By Dr. Selwyn R. Cudjoe
October 2, 2017
Like the Prime Minister, I want to tell the naysayers against his proposal to house our Dominican brothers and sisters to shut up but for different reasons. I couldn’t see how decent men could speak of our neighbors as though they were aliens (“refugees”) who have no place in our land.
Dominicans ain’t no now come. They have participated in the making of this society. In 1814 there were 25,717 enslaved Africans in the island. Between 1813 and 1821 Trinidad received 3,800 enslaved Africans “of whom nearly 1,100 came from Dominica and nearly 1,200 from Grenada” (Eric Williams, History of the People of Trinidad and Tobago).
In 1824 Dominicans were about 5 percent of Trinidad’s African population and roughly about 2.6 percent of our overall population. In today’s terms, this is about 34,000 people, or 45 percent of Dominica’s present population.
In 1814 Sir Ralph Woodford offered the following rationale for bringing East Indians to Trinidad: “The cultivators of Hindostan are known to be peaceful and industrious. An extensive introduction of that class of people accustomed to live on the produce of their own labour only, and totally withdrawn from African connections or feelings, would probably be the best experiment for the population of the island.”
Dr. Williams pointed out: “The first suggestion that India might replace Africa as the source of labor in Trinidad involved the use of Indians not in a state of semi-servitude, working on the plantation for wages, but as small farmers cultivating their own land.”
Dominicans were here before the Indians arrived in 1845. They were among those who welcomed Indians when they arrived in those dark and desolate days. Common decency demands that all of us reciprocate this kindness during their time of need. Hindus use the term “nimakoram,” to describe people who turn their backs on those who have been kind to them.
Sat Maraj, Stephen Kangal and UNC leaders object to our opening our doors to Dominicans. Sat says, “We should be extending financial and other support to them rather than bringing in more refugees here because we have about 60,000 refugees already” (Newsday, September 23).
Kangal’s objection disguises itself as humanitarian generosity. He argues that this “unilateral decision taken by PM Rowley…to an unregulated influx of Hurricane Maria refugees from Dominica will have the effect of decimating and draining the much-needed current human resource capital of Dominica” (trinicenter.com).
How does providing shelter to those who choose to come to Trinidad result in decimating the people of Dominica?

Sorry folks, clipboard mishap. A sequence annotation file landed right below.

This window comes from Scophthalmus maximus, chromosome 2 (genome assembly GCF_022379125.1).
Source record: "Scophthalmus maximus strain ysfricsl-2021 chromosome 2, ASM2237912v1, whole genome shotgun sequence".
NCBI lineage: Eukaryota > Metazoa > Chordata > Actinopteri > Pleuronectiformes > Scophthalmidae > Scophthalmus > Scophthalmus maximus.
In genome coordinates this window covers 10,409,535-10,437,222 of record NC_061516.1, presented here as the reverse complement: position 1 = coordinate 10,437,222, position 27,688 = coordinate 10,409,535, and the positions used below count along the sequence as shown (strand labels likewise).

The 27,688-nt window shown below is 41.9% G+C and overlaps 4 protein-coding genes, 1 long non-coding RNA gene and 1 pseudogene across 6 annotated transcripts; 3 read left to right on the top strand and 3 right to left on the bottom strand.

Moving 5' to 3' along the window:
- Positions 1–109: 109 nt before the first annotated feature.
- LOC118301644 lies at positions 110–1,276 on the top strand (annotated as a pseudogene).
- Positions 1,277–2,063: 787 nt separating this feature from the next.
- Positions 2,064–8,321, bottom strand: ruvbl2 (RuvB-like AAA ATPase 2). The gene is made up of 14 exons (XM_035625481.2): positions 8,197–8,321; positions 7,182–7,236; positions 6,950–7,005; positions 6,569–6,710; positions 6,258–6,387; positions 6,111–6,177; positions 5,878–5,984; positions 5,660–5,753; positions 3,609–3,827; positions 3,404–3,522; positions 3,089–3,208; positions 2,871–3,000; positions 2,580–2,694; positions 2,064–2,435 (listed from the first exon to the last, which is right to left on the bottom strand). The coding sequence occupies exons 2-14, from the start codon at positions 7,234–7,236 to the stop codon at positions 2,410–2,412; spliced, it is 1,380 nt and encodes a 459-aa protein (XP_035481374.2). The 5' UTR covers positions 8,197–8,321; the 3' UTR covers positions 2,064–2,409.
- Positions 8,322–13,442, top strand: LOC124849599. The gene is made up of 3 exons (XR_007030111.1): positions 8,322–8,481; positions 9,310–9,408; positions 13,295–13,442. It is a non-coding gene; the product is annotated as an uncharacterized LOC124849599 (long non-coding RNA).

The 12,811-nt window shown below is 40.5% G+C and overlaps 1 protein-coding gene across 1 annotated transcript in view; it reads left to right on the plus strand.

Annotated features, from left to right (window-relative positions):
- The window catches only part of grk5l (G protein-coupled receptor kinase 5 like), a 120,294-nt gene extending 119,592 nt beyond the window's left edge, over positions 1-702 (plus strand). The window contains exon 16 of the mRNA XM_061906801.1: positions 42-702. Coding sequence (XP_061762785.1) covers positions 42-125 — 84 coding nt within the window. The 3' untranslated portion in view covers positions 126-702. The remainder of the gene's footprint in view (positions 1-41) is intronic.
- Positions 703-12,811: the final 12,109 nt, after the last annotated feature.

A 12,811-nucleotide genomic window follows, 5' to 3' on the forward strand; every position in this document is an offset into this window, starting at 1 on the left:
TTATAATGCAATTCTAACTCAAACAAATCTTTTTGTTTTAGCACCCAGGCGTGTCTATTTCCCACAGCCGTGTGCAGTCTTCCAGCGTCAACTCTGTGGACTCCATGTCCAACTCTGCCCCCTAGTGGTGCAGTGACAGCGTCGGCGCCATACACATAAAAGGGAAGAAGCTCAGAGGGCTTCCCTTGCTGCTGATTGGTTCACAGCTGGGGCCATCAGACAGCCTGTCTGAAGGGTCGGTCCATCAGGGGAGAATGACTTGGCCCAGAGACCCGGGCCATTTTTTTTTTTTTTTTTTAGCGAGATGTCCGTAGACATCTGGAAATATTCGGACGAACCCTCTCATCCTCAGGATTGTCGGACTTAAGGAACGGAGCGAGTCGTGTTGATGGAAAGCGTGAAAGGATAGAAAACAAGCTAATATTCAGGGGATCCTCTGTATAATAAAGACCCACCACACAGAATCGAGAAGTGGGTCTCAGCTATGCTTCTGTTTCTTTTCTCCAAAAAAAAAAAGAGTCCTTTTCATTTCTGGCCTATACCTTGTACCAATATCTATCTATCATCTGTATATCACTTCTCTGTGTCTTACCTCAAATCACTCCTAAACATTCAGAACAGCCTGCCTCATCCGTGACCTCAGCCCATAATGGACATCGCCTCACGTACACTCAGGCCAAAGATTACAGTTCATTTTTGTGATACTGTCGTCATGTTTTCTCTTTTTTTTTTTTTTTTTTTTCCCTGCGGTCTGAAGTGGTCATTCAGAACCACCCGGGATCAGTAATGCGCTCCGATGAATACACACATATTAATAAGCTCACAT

He suggests we mount “a concerted T&T Humanitarian Rescue Mission” to “show our humane solidarity with them [Dominicans] rather than bringing them to T&T to exacerbate the current health, housing and education delivery debacles.”
How do we show “humane solidarity” when we do not even want Domincans in our land; when we prefer to leave them in Dominica to die?
Sending money to Dominicans to keep them in their island does not hide the racial motives behind these “generous” gifts that are being offered. In 2016 Chancellor Angela Merkel of Germany, conscious of the anti-immigrant and racist sentiments of her people and sensing she may have been in trouble politically, contributed £570 million (US $625 million) to the World Food Program (WPF) to support the refugees from Syria. Germany was “WPF’s second largest donor in this crisis following the United State (World Food Programme, February 4, 2016).
These monies were used to prevent Syrian refugees from going to Germany. It did not stop the far-right party, Alternative for Germany (AfD), from getting 13 percent of the votes cast in the recent election. Exulting in the election results, Alexander Gauland, one of AfD’s leaders, told his supporters: “We will go after them. We will claim back our country” (New York Times, September 24).
Sat, Kangal and UNC leaders displays of generosity hide sinister motives. The First Peoples said of their invaders: “Beware! They speak with ‘forked tongue.'” David Abdulah, leader of MSJ, was on target when, in responding to the naysayers’ remarks, he noted: “These statements are xenophobic. They are no different from President Trump and the white supremacists in the US talking about immigrants coming from Mexico or from Latin American countries, or the rightwing in Germany that just got 30 per cent of the votes” (Trinidad Guardian, September 26).
While UNC fumes that “no Opposition member has made any negative announcement on the issue” raised by the PM (Express, September 29) none has offered any positive comment either. Do they regard Dominicans as their brothers and sisters, worthy of lying beneath their roofs? Are they still committed to Governor Woodford’s proposition that Indians are “totally withdrawn from African connections or feelings?”
In Imagined Communities, Benedict Anderson defined a nation as “an imagined political community [or communities]” that are distinguished “by the style in which they are imagined.” I wonder if Sat, Kangal and/or UNC ever see Trinbagonians as part of a larger Caribbean community or do they always see us as Indians, Africans and/or Chinese existing in the same land? Do they ever see us an organic, non-racialized community?
The PM needs to keep on speaking out on this issue. Our survival as a nation depends on it.